Simon Maxwell on Robert Chambers

Simon Maxwell mulls on the future of ‘development studies’ here. This post is not on that subject. One of the links in the article is a tribute to Robert Chambers written in 1993, worth reading in full, many times over and from time to time. Some excerpts –

…Robert’s vision of poverty is not the poverty of simple GDP figures or poverty lines.  He has focused always on the individuals who underly the statistics: on their isolation, their powerlessness, their vulnerability to shocks like illness, their coping strategies. He has emphasised that the poor are found mostly in environments which are complex, diverse and risk prone, the so called CDR environments.  He has reminded us that there is a pronounced seasonal pattern to poverty in the developing world. It follows that when Robert Chambers has sought solutions to poverty, he has focused not simply on increasing income, but rather on the empowerment of the poor, on a reduction in their vulnerability, on helping them to exploit the diversity of their environments.  In brief, Robert has sought, on behalf of the poor, secure and sustainable livelihoods…  

…The second theme in Robert’s work that I wish to stress follows from the first.  It is about “listening” and the importance of empowering poor people themselves in seeking solutions to their poverty.  This theme emerged early in Robert’s work, in his research on indigenous technical knowledge, and in the question “whose knowledge counts?”. It was developed in his work on rapid rural appraisal and is now the dominant theme of his work on participatory rural appraisal.  This represents an astonishing contribution to development studies, which is beginning to revolutionise the way that research is carried out…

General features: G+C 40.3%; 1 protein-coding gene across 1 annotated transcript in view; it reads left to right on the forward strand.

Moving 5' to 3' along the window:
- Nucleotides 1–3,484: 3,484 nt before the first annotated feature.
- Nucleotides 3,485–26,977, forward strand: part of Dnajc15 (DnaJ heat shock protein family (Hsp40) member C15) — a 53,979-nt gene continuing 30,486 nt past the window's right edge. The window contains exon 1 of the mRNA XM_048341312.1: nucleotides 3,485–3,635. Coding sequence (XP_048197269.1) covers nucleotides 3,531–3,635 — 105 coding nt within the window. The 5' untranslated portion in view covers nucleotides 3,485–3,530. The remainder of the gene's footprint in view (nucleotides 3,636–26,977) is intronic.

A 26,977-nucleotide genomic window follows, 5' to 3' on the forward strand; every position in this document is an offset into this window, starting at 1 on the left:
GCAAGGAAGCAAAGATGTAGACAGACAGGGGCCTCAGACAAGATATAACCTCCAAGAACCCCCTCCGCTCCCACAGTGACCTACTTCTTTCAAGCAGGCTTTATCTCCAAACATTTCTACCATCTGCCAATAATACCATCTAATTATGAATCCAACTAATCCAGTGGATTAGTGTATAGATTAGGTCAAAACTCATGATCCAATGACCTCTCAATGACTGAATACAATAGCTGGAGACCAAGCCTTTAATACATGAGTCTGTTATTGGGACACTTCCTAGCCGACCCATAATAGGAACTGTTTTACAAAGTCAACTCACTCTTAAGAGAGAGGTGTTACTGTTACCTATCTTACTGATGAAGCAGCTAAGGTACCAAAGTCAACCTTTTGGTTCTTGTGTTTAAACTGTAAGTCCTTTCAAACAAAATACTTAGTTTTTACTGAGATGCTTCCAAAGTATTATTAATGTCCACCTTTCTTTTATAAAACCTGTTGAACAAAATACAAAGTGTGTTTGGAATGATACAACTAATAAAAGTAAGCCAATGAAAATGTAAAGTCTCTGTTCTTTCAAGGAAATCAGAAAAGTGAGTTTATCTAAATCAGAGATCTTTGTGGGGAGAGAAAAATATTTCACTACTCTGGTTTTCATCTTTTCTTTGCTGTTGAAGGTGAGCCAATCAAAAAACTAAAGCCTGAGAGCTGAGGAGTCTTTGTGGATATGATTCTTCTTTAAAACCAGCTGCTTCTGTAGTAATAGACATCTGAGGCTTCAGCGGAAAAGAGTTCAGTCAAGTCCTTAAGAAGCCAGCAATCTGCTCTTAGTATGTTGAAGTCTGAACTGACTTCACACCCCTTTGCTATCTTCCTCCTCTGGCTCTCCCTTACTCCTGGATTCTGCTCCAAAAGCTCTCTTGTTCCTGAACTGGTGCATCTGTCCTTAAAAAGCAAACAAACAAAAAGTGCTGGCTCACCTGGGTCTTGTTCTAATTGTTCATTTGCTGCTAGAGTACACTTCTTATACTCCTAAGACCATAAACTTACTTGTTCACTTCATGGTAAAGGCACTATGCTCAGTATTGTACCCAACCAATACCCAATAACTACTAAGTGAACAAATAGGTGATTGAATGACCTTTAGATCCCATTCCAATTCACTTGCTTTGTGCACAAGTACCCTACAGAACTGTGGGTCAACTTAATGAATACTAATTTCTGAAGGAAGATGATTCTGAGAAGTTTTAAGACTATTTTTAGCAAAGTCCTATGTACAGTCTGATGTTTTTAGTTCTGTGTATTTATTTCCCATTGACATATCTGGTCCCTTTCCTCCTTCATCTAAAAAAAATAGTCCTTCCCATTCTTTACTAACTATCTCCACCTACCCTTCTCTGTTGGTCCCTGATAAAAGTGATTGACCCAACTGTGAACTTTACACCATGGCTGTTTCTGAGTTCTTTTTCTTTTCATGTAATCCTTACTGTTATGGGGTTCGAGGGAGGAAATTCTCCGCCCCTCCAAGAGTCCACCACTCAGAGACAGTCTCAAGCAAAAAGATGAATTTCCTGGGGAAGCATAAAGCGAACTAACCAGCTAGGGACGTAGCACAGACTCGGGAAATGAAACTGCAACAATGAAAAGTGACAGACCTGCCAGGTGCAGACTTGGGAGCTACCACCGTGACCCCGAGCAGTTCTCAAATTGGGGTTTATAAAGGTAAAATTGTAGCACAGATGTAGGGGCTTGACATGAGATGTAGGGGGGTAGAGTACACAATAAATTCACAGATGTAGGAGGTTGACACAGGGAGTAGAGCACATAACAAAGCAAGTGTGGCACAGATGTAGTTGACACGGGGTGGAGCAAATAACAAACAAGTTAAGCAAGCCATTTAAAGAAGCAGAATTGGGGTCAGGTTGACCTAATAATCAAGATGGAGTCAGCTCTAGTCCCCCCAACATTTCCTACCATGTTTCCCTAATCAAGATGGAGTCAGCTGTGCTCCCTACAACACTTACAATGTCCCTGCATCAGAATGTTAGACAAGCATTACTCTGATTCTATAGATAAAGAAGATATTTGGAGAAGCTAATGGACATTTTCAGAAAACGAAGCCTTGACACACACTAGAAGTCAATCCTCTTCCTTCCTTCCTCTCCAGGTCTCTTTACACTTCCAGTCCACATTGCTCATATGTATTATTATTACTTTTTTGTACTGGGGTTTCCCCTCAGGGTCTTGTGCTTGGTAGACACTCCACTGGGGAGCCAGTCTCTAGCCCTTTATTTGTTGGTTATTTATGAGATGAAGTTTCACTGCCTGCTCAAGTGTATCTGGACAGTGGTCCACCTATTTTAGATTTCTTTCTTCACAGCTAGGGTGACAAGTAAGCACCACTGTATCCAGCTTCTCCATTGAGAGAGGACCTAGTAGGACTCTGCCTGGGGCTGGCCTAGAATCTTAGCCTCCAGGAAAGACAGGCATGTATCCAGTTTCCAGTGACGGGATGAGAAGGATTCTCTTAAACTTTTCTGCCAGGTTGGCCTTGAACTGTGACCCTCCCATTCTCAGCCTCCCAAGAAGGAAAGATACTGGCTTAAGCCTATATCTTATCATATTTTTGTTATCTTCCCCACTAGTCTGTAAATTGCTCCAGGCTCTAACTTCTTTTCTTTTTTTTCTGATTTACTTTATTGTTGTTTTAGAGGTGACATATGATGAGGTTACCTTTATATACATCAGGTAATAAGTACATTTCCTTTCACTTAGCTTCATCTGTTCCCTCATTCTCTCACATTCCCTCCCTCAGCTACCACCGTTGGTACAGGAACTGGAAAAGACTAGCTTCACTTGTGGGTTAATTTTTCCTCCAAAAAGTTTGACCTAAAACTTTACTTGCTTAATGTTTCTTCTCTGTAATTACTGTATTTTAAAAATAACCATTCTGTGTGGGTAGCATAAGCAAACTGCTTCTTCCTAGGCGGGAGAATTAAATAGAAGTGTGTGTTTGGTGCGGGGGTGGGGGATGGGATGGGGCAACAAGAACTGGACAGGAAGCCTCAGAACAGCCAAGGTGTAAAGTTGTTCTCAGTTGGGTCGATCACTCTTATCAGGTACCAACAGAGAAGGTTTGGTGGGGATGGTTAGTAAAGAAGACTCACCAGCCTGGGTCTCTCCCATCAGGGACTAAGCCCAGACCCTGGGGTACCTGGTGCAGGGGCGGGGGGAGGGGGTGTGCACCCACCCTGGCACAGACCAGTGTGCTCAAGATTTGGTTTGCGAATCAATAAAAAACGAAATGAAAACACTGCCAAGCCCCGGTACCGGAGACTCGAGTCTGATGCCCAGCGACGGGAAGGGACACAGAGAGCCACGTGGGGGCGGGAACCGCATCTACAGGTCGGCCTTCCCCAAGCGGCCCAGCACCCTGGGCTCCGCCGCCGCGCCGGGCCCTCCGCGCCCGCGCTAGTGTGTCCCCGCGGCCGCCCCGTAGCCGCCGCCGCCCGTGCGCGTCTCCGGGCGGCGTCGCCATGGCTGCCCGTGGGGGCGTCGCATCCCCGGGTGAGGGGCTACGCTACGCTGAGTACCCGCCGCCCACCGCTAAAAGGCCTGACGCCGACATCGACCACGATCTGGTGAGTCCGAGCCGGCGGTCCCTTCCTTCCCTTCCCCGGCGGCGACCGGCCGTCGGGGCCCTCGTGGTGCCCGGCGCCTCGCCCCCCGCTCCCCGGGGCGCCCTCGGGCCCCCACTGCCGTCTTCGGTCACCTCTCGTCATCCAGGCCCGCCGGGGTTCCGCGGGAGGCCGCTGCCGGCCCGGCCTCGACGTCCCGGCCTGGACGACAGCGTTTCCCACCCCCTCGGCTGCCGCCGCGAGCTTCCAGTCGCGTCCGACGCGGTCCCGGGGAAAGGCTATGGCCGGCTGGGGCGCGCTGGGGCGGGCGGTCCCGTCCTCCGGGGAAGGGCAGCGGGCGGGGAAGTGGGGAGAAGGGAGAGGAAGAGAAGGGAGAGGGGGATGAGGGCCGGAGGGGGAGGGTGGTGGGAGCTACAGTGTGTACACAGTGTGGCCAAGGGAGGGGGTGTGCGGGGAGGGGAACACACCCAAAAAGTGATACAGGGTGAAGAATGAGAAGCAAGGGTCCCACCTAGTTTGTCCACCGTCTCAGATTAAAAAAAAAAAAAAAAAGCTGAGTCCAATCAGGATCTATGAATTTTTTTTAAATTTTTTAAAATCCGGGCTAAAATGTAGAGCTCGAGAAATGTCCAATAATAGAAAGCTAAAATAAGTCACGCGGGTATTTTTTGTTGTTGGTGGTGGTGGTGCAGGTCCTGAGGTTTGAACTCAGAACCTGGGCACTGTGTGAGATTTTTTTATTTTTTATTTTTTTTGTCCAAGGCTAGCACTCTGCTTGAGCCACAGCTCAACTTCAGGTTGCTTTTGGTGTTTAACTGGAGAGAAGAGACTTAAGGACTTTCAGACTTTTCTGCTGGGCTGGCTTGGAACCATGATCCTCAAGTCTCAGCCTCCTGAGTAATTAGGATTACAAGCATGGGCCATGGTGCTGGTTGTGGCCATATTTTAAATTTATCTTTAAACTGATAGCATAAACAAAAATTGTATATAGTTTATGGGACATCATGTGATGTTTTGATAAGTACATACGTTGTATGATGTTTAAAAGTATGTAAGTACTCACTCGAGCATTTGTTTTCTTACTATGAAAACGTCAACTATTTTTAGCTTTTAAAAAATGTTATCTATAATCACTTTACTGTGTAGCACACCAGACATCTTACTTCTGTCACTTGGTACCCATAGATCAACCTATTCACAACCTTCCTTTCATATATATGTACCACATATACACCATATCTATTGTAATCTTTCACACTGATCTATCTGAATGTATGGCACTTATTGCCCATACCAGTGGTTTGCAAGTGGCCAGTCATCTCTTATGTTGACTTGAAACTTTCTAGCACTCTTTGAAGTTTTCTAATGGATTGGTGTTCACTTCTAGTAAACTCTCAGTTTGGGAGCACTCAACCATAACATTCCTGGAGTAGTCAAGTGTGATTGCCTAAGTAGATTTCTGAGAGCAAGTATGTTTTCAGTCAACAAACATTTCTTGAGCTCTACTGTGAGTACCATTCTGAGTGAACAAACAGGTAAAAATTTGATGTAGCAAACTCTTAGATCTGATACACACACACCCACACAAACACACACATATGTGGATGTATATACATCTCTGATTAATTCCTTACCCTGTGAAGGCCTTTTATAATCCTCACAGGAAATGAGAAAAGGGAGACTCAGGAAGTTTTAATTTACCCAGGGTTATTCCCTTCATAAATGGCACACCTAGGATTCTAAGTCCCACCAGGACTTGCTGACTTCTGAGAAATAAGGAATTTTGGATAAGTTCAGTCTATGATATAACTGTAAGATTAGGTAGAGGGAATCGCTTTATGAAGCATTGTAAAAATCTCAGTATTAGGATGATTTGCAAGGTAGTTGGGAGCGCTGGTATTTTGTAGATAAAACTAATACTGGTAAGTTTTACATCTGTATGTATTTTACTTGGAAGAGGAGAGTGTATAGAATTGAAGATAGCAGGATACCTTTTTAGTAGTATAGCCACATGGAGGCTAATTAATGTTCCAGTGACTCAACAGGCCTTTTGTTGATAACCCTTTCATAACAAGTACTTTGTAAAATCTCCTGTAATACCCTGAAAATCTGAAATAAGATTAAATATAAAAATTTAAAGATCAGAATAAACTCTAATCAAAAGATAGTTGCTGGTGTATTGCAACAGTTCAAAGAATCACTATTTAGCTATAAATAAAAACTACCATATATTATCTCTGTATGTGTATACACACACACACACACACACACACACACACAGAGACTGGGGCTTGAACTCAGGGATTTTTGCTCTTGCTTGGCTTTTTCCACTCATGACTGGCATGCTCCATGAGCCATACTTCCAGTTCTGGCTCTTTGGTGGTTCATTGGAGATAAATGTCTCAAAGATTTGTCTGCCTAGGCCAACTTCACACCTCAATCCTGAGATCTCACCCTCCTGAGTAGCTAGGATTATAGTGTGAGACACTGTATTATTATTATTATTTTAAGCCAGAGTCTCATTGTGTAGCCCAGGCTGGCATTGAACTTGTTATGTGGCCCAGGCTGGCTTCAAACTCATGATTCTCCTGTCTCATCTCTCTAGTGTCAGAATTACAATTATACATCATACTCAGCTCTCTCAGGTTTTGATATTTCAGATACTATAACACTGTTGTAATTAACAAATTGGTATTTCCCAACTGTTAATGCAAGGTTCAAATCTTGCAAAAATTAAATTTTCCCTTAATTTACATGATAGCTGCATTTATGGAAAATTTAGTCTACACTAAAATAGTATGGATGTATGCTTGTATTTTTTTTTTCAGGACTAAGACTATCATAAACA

…Robert has argued that the role of the state is not to provide simple, technical solutions to poor people, but rather to provide opportunities and offer choices.  This is exemplified in his work on agricultural research, where he argues that what farmers need are not “packages of practices” prescribed by agronomists, but rather “baskets of choices” from which they can choose…

Robert continues to inspire generations of development students and professionals. Here is Ravi Kanbur on Robert

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